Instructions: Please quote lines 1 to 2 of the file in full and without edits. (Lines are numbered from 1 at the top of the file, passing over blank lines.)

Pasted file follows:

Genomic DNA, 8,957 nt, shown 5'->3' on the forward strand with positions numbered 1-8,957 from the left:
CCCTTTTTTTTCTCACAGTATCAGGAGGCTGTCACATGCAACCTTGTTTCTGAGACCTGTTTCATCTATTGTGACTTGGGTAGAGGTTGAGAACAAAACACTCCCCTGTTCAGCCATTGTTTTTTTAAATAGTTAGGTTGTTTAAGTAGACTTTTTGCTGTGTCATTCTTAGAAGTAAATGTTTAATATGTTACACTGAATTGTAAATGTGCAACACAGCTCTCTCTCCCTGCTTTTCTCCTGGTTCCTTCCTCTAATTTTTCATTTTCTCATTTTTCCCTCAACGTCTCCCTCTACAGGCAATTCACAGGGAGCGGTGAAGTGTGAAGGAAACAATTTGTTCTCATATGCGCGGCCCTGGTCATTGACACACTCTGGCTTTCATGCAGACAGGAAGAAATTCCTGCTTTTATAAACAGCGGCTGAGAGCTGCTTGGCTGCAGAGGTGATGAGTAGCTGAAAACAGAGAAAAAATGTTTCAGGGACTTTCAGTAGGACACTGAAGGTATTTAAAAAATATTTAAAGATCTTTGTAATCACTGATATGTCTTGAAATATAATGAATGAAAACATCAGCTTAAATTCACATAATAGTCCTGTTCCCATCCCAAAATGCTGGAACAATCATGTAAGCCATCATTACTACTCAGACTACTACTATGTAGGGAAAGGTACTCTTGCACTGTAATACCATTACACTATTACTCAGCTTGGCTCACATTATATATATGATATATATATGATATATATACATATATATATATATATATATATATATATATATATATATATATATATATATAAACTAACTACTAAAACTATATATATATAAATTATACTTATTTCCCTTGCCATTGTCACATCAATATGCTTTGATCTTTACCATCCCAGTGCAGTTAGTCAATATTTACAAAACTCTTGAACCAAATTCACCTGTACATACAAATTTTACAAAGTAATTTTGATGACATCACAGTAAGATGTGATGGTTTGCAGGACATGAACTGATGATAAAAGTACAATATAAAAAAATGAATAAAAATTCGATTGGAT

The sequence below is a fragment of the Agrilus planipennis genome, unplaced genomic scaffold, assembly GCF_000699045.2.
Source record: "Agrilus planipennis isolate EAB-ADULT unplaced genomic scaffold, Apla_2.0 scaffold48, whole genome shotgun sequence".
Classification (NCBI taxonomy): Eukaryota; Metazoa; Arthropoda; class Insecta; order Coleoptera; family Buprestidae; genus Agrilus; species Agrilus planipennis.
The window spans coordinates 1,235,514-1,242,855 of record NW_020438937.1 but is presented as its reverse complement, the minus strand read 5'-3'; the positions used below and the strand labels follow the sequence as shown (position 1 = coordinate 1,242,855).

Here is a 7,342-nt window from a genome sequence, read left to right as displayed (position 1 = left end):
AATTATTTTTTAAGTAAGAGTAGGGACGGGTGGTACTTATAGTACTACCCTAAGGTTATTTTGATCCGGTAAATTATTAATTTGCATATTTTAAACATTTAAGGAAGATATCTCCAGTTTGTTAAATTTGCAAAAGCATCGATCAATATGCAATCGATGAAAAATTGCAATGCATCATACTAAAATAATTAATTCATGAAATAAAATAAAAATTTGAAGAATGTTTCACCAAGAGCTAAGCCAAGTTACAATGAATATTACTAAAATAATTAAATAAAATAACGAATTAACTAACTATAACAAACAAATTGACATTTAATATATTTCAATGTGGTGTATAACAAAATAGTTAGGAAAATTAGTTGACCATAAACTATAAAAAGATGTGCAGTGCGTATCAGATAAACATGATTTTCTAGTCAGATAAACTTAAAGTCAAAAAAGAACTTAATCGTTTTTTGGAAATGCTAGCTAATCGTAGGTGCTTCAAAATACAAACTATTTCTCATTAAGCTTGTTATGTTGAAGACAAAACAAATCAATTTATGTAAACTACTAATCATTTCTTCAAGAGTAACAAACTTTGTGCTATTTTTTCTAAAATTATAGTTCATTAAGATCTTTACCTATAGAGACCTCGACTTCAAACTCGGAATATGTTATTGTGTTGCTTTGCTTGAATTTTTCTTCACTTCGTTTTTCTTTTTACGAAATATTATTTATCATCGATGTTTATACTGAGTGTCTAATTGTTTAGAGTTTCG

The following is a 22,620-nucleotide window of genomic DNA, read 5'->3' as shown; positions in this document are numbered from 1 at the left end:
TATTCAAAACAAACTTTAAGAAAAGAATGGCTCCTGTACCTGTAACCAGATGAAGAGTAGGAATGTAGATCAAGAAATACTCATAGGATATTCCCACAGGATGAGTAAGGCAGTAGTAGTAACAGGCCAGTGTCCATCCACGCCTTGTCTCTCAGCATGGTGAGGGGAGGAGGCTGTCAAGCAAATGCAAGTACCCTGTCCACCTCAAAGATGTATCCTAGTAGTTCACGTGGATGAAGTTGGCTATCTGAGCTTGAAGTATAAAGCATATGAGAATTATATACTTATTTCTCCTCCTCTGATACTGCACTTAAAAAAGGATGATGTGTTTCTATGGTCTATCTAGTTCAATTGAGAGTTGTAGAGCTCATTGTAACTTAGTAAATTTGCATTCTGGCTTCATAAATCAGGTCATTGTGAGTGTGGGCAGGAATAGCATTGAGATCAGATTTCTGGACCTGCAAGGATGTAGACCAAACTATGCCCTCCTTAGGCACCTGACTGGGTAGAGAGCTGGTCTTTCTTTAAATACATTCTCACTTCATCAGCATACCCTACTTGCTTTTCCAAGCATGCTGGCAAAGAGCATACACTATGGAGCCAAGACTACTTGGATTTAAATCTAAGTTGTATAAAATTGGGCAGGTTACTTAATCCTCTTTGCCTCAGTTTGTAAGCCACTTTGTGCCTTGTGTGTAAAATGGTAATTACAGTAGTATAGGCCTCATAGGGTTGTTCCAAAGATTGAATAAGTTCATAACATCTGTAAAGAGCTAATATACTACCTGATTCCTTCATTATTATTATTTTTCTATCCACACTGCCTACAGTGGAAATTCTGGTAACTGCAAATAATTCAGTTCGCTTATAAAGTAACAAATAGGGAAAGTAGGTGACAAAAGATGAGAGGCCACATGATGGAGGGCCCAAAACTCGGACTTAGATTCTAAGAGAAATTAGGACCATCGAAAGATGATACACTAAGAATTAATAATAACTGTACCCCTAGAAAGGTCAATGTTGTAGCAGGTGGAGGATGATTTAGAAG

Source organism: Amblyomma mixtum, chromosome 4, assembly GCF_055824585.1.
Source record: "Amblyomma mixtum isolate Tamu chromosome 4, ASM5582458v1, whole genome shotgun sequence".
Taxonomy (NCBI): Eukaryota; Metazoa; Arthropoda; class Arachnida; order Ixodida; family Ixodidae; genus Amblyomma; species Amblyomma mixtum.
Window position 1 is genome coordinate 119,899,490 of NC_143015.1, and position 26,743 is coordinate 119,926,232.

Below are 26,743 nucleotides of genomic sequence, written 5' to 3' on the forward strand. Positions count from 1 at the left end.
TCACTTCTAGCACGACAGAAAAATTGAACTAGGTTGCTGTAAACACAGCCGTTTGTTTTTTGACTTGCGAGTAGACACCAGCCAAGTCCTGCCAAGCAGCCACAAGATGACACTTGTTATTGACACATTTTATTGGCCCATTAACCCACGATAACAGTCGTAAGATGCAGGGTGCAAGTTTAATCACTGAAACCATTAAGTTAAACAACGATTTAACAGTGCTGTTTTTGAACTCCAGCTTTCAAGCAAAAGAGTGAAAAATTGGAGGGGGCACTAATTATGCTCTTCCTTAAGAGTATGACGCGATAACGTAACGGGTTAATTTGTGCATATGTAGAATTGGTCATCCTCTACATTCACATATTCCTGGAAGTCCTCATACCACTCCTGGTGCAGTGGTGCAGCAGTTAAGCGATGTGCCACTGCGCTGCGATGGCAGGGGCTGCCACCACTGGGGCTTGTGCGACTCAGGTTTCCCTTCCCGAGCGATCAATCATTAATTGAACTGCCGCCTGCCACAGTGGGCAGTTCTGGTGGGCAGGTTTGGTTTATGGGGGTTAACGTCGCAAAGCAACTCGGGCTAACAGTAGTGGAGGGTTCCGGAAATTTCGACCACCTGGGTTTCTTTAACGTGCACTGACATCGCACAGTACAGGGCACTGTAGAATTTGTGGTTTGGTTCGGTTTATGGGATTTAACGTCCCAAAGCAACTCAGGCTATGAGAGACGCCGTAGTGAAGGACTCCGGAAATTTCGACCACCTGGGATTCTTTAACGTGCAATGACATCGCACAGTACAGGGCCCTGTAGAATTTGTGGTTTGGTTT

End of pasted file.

Genomic DNA, 8,957 nt, shown 5'->3' on the forward strand with positions numbered 1-8,957 from the left:
CCCTTTTTTTTCTCACAGTATCAGGAGGCTGTCACATGCAACCTTGTTTCTGAGACCTGTTTCATCTATTGTGACTTGGGTAGAGGTTGAGAACAAAACACTCCCCTGTTCAGCCATTGTTTTTTTAAATAGTTAGGTTGTTTAAGTAGACTTTTTGCTGTGTCATTCTTAGAAGTAAATGTTTAATATGTTACACTGAATTGTAAATGTGCAACACAGCTCTCTCTCCCTGCTTTTCTCCTGGTTCCTTCCTCTAATTTTTCATTTTCTCATTTTTCCCTCAACGTCTCCCTCTACAGGCAATTCACAGGGAGCGGTGAAGTGTGAAGGAAACAATTTGTTCTCATATGCGCGGCCCTGGTCATTGACACACTCTGGCTTTCATGCAGACAGGAAGAAATTCCTGCTTTTATAAACAGCGGCTGAGAGCTGCTTGGCTGCAGAGGTGATGAGTAGCTGAAAACAGAGAAAAAATGTTTCAGGGACTTTCAGTAGGACACTGAAGGTATTTAAAAAATATTTAAAGATCTTTGTAATCACTGATATGTCTTGAAATATAATGAATGAAAACATCAGCTTAAATTCACATAATAGTCCTGTTCCCATCCCAAAATGCTGGAACAATCATGTAAGCCATCATTACTACTCAGACTACTACTATGTAGGGAAAGGTACTCTTGCACTGTAATACCATTACACTATTACTCAGCTTGGCTCACATTATATATATGATATATATATGATATATATACATATATATATATATATATATATATATATATATATATATATATATATATATAAACTAACTACTAAAACTATATATATATAAATTATACTTATTTCCCTTGCCATTGTCACATCAATATGCTTTGATCTTTACCATCCCAGTGCAGTTAGTCAATATTTACAAAACTCTTGAACCAAATTCACCTGTACATACAAATTTTACAAAGTAATTTTGATGACATCACAGTAAGATGTGATGGTTTGCAGGACATGAACTGATGATAAAAGTACAATATAAAAAAATGAATAAAAATTCGATTGGAT